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PHOTOS: Heroes of the Long March Saga
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  • (Top row, from left to right) Red Army veterans Fang Huai, Hao Yi, Li Guang, Ren Qun, and Wang Chengdeng; (bottom row, from left to right) Yang Yisheng, Wang Fengwen, Wang Dingguo, Wu Qingchang and Zhao Renkuan
  • Wang Dingguo, 103, joined the Red Army when she was 20. Coming from Yingshan, a county in southeast China's Sichuan Province, she lost a toe due to frostbite while scaling a high mountain in 1936. Even at the age of 94, the indefatigable Wang traveled along part of the Long March route once again, visiting her comrades-in-arms (Top) Wang Dingguo; (bottom left) Wang engaged in calligraphy; her writing means "Long Live the Long March"; (bottom right) Wang at her residence in Beijing
  • Wang Chengdeng, 101, came from Xingguo, a county in east China's Jiangxi Province. He joined the CPC in 1934. Wang Chengdeng's most valiant fight was during the Wayaobao Battle in northwest China's Shaanxi Province in 1936, when a bullet went through his left eye, exiting from the ear, leaving him at death's door. (Top) Wang Chengdeng; (bottom left) Wang shows his war scar and (bottom right) tells of his Long March adventures
  • Wu Qingchang, 99, came from Huichang County in Jiangxi to join the Red Army at the age of 16. His most impressive fight was the Battle Over Luding Bridge, where he lost part of his left index finger. (Top) Wu Qingchang; (bottom left) Wu shows his war injury; (bottom right) Wu narrates his Long March stories
  • Fang Huai, 99, was born in Yudu County in Jiangxi. Joining the Children's Corps at the age of 12, he became a CPC member in 1933 Fang called the Battle Over Xiangjiang River the fiercest and most deadly in the Long March. "We were encircled by both ground and air forces," he recalled. "The waters of Xiangjiang ran red with blood." (Top) Fang Huai; (bottom) Fang recalls the Battle Over Xiangjiang River
  • Wang Fengwen, 99, was born in Bazhong, a city in Sichuan. He joined the Red Army in 1934, and became a CPC member a year later. Wang's most memorable war experience was the Gaotai Battle in January 1936, where he fought the KMT cavalry for five consecutive days (Top) Wang Fengwen; (bottom left) Wang shows his leg injuries; (bottom right); the nonagenarian is looked after by his niece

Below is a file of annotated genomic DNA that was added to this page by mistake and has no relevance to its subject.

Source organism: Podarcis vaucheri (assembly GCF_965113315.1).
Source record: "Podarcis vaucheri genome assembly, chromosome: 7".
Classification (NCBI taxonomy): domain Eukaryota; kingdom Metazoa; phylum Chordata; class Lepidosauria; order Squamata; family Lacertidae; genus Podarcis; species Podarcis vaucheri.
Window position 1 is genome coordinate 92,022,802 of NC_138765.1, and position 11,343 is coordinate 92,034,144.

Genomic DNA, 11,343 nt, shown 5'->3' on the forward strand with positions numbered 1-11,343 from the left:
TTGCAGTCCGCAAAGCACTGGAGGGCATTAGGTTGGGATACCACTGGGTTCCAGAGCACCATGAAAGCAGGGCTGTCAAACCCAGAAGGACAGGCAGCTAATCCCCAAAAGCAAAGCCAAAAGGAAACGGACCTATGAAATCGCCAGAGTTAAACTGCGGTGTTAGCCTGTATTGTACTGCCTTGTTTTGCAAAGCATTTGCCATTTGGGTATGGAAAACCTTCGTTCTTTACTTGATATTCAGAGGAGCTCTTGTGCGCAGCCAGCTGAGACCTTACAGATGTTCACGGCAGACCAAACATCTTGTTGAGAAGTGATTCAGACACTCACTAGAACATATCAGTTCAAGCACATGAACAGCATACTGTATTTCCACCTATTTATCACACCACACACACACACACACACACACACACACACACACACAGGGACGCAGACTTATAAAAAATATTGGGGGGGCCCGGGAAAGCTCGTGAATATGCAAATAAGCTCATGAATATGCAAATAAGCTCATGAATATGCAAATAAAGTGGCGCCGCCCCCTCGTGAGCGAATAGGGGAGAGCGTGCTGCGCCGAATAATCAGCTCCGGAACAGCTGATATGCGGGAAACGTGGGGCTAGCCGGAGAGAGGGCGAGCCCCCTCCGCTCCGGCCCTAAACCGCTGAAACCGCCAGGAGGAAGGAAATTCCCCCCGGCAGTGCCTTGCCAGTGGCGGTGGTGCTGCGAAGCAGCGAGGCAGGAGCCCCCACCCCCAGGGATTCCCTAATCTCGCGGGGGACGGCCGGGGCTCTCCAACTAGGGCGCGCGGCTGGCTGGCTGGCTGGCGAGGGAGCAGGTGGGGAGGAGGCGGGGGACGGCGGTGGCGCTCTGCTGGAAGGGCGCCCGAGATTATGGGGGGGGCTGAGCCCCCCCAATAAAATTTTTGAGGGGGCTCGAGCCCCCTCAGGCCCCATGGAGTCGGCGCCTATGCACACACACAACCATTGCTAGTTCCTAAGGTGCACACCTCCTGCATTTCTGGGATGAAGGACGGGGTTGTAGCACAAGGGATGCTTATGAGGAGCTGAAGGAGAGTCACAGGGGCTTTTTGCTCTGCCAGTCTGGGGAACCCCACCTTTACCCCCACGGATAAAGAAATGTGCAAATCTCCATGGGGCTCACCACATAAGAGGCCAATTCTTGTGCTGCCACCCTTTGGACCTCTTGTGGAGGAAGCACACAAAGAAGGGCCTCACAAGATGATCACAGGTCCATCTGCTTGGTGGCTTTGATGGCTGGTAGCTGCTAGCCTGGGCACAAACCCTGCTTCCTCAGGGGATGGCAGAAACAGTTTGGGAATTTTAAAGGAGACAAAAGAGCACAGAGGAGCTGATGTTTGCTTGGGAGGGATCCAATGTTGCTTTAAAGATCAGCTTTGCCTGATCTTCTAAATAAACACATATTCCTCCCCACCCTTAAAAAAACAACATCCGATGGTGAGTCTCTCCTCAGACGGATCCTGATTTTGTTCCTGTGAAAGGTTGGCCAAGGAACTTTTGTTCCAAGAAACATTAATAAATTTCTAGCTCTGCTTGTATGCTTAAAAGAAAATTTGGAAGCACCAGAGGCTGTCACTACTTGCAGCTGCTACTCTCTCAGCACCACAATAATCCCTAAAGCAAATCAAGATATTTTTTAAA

• Hao Yi, 99, came from Jinzhai, a county in east China's Anhui Province. After becoming a CPC member in October 1936, he took part in the Long March as well as the Battle of Pingjin and the Korean War. He was wounded in the left leg in one of the wars (Top) Hao Yi; (bottom left) Hao shows his Long March scar; (bottom right) Hao reading a newspaper in a hospital
  • Yang Yisheng, 97, was born in Bazhong, Sichuan Province. Joining the Red Army in 1932, he fought in the Battle Over Jialingjiang River and the Songpan Battle. He had to scale two snowy mountains and march across the Songpan Steppe. Yang remembers the hunger pangs they suffered in the Long March. To move faster, the Red Army abandoned its food supplies while climbing the mountains and crossing the steppe and many soldiers nearly starved to death (Top) Yang Yisheng; (bottom) Yang recalls his Long March days
  • Zhao Renkuan, 97, came from Bazhong to join the Red Army in 1934. Zhao remembers most vividly the Masangya Battle in Sichuan in 1935. Looking at the countless dead bodies lying on the battlefield, he says he realized the difficulties of the revolution (Top) Zhao Renkuan; (bottom); Zhao today
  • Ren Qun, 97, came from Tongjiang County in Sichuan to join the Red Army in 1933. Joining the Long March in 1935, he was responsible for confidential message communication (Top) Ren Qun; (bottom left) Ren shows his gunshot scar; (bottom right) Ren looks at an old photo
  • Li Guang, 96, was born in Zunyi, a city in southwest China's Guizhou Province. He joined the Red Army in 1934, and became a CPC member four years later. Li took part in several battles, including the Battle Over Wujiang River and the Zunyi Battle. In the battle to liberate Chengdu, he was in the frontline and got shot in the right hand, leaving it badly injured. (Top) Li Guang; (bottom left) Li shows his war injury; (bottom right) Li today
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Compiled by Li Nan, photos by Xinhua

When they began the Long March 80 years ago, these Red Army soldiers were all youngsters.

Encircled by the Kuomintang (KMT), then ruling party of China, decimated by KMT troops and deciding to retreat to a base in the northwest, the Red Army led by the Communist Party of China (CPC), the forerunner of the People's Liberation Army, conducted a daring military maneuver from October 1934 to October 1936. It came to be known as the Long March.

It was a heroic odyssey through gunfire, starvation and freezing cold, creating a saga of courage and faith.

Now, the survivors are in their 90s or centuries. This collage focuses on their valiant sacrifices.

Copyedited by Sudeshna Sarkar

Coments to linan@bjreview.com

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